David Rovics, the topical songwriter from Portland, Oregon, has just released Strangers and Friends, a new album that may well be his best ever. Rovics has been mentioned a lot in this column over the years. Many of this paper's readers have seen [...]
Allende era's music inspires Chileans
The struggle that culminated in the election of Salvador Allende's socialist Popular Unity government in Chile in 1970 was nurtured by a profound musical revolution. While Latin America's Nueva Canción (“New [...]
More than a thousand Julian Assange supporters cheered as Australian journalist and filmmaker John Pilger introduced Roger Waters at a September 2 demonstration outside the British Home Office. The rally called for an end to the unlawful detention [...]
Folksinger Woody Guthrie (1912-1967) is widely acclaimed as the great bard of the American working class. More than fifty years after his death, his songs are still performed around the world. Guthrie grew up in Okemah, Oklahoma, in the heart of [...]
Johnny Clegg, the South African musician who defied apartheid by forming two highly successful biracial bands, died at his home in Johannesburg on July 16 after a long fight with cancer. Clegg's first band, Juluka, began in 1969 as a duo with [...]
There are times when, in the midst of a democratic struggle, an artist appears who expresses the aspirations and the anger of the people. The Sudanese rapper Ayman Mao is one such artist. His song “Dum” (“Blood”) is widely recognized as an anthem of [...]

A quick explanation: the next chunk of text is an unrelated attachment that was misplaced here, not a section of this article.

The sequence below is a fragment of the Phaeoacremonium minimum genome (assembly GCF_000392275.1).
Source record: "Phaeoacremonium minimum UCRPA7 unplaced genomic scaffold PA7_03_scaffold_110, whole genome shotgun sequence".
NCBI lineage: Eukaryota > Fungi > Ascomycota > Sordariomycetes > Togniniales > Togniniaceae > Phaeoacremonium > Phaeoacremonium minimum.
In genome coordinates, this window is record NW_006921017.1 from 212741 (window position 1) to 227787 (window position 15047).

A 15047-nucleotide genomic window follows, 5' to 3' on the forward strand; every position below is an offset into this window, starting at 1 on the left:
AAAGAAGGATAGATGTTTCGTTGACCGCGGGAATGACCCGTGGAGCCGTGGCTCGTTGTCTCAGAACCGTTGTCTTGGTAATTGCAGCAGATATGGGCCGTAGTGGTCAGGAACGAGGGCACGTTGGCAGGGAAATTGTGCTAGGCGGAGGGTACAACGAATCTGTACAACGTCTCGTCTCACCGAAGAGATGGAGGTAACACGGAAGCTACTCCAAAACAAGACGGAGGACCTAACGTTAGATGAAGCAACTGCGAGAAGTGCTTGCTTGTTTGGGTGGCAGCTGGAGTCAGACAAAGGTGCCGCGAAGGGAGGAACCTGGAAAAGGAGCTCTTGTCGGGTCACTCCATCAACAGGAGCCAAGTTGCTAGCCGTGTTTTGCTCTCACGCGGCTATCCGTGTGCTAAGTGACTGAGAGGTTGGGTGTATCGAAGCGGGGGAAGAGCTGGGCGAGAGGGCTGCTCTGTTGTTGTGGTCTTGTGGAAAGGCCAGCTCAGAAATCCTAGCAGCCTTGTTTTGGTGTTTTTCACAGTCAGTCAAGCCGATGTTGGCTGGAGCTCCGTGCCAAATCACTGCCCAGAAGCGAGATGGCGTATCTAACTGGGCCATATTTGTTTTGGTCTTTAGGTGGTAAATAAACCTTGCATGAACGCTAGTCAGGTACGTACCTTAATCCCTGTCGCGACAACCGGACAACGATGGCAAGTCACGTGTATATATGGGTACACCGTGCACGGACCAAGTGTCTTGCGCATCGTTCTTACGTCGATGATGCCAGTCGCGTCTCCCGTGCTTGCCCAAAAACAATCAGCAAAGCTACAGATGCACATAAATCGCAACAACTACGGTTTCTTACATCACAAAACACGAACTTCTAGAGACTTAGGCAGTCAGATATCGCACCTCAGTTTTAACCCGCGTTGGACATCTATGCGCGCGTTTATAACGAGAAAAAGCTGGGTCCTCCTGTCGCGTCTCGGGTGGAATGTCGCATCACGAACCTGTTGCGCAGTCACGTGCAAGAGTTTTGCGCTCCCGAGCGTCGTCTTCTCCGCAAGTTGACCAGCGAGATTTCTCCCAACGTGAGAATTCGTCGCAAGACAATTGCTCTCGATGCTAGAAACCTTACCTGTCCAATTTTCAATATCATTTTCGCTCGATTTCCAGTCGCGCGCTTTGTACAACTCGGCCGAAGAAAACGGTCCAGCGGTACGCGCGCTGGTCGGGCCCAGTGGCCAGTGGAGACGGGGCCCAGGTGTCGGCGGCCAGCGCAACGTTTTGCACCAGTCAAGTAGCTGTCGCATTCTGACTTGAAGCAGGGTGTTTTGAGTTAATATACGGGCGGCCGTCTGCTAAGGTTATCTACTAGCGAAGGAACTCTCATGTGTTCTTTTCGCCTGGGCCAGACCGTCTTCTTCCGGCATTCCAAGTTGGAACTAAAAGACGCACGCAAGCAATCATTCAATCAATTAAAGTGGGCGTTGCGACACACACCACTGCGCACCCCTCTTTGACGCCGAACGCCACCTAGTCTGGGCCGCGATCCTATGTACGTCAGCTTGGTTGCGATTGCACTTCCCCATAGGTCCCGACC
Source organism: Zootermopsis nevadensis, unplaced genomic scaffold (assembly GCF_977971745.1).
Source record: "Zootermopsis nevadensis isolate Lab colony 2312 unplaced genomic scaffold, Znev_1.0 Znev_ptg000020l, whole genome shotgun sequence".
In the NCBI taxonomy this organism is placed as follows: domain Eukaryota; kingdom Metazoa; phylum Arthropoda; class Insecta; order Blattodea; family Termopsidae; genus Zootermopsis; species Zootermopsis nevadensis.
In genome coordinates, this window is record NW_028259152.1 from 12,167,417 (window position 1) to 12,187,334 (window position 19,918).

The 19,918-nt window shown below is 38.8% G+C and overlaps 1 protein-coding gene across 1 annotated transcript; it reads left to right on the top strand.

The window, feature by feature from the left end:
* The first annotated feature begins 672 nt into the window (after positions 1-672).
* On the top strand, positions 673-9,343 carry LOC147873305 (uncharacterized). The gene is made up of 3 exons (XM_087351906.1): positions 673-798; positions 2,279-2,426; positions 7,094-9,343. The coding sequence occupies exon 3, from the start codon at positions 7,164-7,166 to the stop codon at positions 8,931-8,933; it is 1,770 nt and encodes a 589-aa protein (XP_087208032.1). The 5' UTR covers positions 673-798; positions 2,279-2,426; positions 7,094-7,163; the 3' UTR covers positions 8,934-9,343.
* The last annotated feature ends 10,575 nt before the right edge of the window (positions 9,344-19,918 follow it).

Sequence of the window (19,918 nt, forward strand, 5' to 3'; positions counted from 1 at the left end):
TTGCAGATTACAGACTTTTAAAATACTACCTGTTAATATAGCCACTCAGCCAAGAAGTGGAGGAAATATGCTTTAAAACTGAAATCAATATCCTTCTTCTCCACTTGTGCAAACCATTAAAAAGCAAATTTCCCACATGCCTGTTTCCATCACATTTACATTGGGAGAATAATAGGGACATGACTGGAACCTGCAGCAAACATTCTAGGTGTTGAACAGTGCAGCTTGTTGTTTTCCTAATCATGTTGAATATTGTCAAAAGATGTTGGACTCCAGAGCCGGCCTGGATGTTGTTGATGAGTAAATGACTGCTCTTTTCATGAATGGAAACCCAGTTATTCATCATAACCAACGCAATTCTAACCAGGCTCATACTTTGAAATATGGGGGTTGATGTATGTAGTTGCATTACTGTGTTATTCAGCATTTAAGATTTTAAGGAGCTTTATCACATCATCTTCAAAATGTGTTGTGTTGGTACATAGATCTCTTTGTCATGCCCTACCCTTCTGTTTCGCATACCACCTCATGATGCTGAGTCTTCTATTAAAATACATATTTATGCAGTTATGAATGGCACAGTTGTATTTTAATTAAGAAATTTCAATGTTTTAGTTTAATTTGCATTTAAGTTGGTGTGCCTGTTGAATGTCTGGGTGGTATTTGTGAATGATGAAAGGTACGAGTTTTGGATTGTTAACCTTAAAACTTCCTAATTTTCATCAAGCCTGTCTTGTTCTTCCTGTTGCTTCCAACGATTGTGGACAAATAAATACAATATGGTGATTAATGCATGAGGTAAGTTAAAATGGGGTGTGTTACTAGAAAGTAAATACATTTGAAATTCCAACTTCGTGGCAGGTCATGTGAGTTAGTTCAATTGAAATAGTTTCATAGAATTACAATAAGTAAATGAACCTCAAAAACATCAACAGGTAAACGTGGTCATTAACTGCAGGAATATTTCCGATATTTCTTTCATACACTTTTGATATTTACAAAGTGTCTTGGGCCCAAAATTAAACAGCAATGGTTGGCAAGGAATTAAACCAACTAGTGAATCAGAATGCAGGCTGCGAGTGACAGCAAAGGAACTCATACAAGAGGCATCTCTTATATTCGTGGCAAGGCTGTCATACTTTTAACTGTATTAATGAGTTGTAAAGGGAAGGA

Songs of Our Native Daughters
“An artist's duty is to reflect the times”. So said the celebrated African-American singer, pianist, and freedom fighter Nina Simone. Today, Our Native Daughters, a quartet of distinguished and versatile women [...]
John Jeremiah Sullivan's essay “Rhiannon Giddens and What Folk Means” is a must-read for people interested in the history of American folk music and its contemporary relevance. Giddens is a singer, banjoist, fiddler, and researcher from Greensboro, [...]
There are thousands of musicians who make public statements on crucial issues that affect working people; who compose music to educate and inspire progressive change; and who organize and perform at solidarity concerts both large and small.
Liberal rhetoric as a cloak for actual power and the professional celebrity as a status distraction permit the power elite conveniently to keep out of the limelight.
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